Los Angeles County officials have closed all of the county’s public beaches, beach bike paths, trails and piers through April 19 to help prevent the spread of the coronavirus.
“The County of Los Angeles and its Department of Public Health observed an unusually high volume of beach and trail users on March 21 and 22, which seriously impeded the beach and trail users’ practice of safe and necessary social distancing measures. This heavy amount of beach and trail use by numerous groups of people does not allow for safe social distancing, and therefore seriously impedes community efforts to stem the local transmission of COVID-19. Accordingly, this Order is necessary to both enforce social distancing measures and stem the spread of COVID-19 within the community,” the county’s public health order states.
Los Angeles is currently under a “safer at home” order, which has gone into effect alongside a statewide “stay at home” order from Gov. Gavin Newsom. Residents are allowed to leave their homes for essential activities, such as getting groceries or picking up medication from the pharmacy, and may go exercise outside in their neighborhoods so long as they stay 6 ft. away from others.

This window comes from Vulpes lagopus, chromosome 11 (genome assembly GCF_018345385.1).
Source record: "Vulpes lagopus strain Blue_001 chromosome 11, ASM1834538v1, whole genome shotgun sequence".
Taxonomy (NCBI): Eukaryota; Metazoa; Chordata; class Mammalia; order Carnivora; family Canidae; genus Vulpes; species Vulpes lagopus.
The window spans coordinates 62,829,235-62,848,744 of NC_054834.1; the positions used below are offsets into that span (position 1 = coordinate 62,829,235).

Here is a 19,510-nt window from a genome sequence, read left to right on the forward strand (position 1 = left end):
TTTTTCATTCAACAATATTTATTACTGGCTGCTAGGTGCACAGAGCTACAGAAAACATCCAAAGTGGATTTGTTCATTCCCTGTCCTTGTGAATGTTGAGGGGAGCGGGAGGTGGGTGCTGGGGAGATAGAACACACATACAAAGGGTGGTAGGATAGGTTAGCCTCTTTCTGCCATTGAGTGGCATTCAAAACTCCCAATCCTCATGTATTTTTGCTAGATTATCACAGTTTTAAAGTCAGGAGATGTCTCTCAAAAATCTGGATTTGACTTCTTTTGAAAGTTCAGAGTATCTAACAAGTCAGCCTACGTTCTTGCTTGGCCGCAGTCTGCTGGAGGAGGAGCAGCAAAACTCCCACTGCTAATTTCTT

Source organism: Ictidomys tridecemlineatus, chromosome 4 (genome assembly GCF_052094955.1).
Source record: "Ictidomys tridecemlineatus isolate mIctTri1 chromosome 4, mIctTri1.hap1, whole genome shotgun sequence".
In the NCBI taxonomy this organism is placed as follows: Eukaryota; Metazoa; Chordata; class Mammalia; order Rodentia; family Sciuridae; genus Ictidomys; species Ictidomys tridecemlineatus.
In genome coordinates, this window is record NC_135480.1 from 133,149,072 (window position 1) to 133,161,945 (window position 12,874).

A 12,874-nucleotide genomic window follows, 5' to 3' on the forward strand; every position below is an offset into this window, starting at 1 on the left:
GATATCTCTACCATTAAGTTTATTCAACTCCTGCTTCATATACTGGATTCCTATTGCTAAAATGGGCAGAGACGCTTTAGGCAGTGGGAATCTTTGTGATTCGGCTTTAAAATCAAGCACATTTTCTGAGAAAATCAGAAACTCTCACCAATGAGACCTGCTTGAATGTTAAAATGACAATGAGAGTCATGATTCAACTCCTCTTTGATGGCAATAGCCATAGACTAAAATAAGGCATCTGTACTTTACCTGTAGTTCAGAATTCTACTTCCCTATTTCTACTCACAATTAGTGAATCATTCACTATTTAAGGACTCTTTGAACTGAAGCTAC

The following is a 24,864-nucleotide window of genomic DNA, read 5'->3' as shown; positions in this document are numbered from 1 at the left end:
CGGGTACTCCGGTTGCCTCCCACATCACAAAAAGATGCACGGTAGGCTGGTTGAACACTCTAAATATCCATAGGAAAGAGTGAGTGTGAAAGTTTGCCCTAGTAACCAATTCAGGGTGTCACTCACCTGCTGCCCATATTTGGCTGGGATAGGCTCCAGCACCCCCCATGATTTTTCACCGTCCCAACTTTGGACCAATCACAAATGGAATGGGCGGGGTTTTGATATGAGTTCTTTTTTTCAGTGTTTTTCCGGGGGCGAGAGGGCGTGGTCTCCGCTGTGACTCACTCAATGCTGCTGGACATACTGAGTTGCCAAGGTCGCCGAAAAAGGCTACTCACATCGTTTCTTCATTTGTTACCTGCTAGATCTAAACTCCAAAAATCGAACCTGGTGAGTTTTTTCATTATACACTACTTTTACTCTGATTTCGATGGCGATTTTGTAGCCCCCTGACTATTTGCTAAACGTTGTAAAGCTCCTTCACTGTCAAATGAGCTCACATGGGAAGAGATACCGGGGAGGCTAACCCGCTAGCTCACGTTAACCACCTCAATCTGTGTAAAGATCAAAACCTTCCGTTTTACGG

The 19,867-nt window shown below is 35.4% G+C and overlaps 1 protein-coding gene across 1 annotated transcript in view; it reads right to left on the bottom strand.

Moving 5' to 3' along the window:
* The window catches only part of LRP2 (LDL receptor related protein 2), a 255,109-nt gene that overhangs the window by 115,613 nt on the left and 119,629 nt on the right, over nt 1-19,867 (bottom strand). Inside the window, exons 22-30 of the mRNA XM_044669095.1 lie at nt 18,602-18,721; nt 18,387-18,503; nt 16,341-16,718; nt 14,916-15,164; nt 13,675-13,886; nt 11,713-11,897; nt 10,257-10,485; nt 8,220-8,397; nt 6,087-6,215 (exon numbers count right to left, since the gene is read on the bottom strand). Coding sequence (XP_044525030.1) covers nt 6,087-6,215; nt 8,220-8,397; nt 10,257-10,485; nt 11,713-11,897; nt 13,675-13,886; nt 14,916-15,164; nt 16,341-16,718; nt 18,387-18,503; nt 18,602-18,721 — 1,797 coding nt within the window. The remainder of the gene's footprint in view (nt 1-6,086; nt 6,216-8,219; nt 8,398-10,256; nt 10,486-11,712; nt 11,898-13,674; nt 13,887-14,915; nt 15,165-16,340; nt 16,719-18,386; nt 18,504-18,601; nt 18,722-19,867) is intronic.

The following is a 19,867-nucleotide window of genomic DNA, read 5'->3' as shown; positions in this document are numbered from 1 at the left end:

Earlier this week, L.A. County also closed all sports and recreation facilities at the city’s public parks, as well as popular outdoor hiking and walking destinations like Runyon Canyon and the trails at Griffith Park.
“These are difficult decisions, but I agree they are vitally needed steps to protect the health and safety of our communities, and save lives,” Mayor Eric Garcetti said of the new closures on Twitter.
Santa Monica Mayor Kevin McKeown, who oversees a city perhaps best known for its beach and pier, said that residents could still exercise and get fresh air in Santa Monica’s neighborhood parks, which are still open, so long as they remained 6 ft. away from others.
“Santa Monicans cherish our walks on our beach, but we are complying with County Health recommendations to protect all of us and our families from preventable exposure to illness,” McKeown said in a statement. “The beach is a regional resource, and we’re all part of the regional effort to flatten the curve of COVID-19.”